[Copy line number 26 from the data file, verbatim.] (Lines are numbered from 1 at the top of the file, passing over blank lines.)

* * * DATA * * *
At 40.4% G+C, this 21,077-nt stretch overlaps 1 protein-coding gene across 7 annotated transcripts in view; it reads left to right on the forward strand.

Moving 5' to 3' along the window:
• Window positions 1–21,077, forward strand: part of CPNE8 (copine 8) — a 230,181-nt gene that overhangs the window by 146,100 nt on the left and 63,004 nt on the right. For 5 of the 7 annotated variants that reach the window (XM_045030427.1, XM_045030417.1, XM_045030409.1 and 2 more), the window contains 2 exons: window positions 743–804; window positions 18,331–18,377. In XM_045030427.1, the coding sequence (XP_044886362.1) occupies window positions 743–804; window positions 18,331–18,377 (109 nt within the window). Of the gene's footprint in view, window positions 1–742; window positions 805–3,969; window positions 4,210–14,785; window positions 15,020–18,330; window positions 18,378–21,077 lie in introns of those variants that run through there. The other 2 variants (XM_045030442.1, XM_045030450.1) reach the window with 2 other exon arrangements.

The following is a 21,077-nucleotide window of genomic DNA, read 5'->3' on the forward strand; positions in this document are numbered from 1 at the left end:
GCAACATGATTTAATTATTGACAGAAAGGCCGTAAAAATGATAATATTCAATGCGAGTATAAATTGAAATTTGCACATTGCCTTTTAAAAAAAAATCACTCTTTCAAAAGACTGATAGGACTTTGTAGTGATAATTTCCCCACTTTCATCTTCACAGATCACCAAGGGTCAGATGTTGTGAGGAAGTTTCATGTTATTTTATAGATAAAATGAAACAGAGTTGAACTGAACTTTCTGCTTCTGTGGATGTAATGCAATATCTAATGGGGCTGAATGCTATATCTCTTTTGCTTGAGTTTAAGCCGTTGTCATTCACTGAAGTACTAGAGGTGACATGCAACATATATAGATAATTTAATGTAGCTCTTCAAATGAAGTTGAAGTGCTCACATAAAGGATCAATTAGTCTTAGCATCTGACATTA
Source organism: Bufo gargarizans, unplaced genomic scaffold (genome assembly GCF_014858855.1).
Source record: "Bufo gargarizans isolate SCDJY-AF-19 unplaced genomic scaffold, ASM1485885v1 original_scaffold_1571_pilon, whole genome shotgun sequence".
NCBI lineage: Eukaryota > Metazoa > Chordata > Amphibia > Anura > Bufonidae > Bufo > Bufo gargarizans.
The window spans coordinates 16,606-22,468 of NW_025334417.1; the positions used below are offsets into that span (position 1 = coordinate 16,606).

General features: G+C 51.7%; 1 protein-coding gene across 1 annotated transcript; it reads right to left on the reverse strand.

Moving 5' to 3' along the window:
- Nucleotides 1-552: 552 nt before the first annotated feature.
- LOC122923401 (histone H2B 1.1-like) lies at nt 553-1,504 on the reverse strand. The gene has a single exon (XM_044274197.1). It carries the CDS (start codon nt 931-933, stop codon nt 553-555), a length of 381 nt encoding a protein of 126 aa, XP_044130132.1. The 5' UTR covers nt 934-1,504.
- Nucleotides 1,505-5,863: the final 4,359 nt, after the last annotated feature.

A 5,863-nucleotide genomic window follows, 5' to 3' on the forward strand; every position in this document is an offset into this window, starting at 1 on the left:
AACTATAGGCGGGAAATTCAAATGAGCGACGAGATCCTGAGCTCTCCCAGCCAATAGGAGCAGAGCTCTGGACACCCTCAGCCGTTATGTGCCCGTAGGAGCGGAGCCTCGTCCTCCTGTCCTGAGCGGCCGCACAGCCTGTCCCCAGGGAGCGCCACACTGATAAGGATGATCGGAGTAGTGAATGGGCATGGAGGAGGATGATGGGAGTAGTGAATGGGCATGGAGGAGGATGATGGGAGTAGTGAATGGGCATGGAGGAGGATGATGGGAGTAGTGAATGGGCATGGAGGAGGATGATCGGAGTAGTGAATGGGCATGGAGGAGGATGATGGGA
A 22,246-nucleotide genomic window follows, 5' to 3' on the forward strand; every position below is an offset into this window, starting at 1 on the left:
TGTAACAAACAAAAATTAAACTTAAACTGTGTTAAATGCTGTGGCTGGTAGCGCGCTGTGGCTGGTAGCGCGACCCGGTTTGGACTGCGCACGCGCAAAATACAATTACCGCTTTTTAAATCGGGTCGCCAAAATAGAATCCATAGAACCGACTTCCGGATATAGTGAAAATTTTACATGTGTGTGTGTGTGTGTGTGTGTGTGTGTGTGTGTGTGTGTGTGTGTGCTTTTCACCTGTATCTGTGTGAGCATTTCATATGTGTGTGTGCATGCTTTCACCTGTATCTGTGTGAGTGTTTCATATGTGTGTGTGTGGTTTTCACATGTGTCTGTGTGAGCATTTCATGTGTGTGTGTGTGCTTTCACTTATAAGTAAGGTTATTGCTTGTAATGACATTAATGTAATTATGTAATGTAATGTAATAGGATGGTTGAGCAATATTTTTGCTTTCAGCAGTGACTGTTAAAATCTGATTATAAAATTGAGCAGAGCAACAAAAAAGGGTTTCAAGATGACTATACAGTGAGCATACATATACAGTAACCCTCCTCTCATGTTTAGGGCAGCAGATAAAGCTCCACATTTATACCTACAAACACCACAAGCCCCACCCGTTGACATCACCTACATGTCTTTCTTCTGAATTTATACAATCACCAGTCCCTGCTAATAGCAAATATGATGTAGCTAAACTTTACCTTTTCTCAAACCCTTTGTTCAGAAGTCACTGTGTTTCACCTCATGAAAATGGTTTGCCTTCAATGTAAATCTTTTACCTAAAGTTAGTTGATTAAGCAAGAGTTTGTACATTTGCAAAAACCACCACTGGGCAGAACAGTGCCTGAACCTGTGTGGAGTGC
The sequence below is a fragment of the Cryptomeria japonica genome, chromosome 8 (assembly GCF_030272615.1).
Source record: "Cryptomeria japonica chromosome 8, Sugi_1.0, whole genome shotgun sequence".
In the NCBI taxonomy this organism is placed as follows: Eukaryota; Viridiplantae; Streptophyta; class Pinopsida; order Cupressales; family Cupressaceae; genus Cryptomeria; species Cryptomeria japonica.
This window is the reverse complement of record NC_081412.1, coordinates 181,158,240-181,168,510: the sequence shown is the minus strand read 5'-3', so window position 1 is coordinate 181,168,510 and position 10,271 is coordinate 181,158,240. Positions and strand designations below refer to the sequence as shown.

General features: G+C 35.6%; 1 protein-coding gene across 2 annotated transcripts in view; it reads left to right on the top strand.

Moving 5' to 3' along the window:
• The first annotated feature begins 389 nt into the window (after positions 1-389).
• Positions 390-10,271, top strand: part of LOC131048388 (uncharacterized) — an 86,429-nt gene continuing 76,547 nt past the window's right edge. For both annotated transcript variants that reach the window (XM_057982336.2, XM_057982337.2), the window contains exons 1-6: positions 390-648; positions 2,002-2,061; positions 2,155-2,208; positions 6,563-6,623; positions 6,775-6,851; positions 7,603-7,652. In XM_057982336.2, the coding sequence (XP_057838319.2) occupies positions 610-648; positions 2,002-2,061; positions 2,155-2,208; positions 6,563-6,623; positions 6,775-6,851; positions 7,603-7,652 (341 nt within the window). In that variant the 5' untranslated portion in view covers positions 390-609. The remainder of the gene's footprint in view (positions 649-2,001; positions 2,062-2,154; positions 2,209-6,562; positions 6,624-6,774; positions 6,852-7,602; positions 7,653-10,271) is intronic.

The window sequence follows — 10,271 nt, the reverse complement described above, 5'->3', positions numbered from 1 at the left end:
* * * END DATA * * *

• Positions 390-10,271, top strand: part of LOC131048388 (uncharacterized) — an 86,429-nt gene continuing 76,547 nt past the window's right edge. For both annotated transcript variants that reach the window (XM_057982336.2, XM_057982337.2), the window contains exons 1-6: positions 390-648; positions 2,002-2,061; positions 2,155-2,208; positions 6,563-6,623; positions 6,775-6,851; positions 7,603-7,652. In XM_057982336.2, the coding sequence (XP_057838319.2) occupies positions 610-648; positions 2,002-2,061; positions 2,155-2,208; positions 6,563-6,623; positions 6,775-6,851; positions 7,603-7,652 (341 nt within the window). In that variant the 5' untranslated portion in view covers positions 390-609. The remainder of the gene's footprint in view (positions 649-2,001; positions 2,062-2,154; positions 2,209-6,562; positions 6,624-6,774; positions 6,852-7,602; positions 7,653-10,271) is intronic.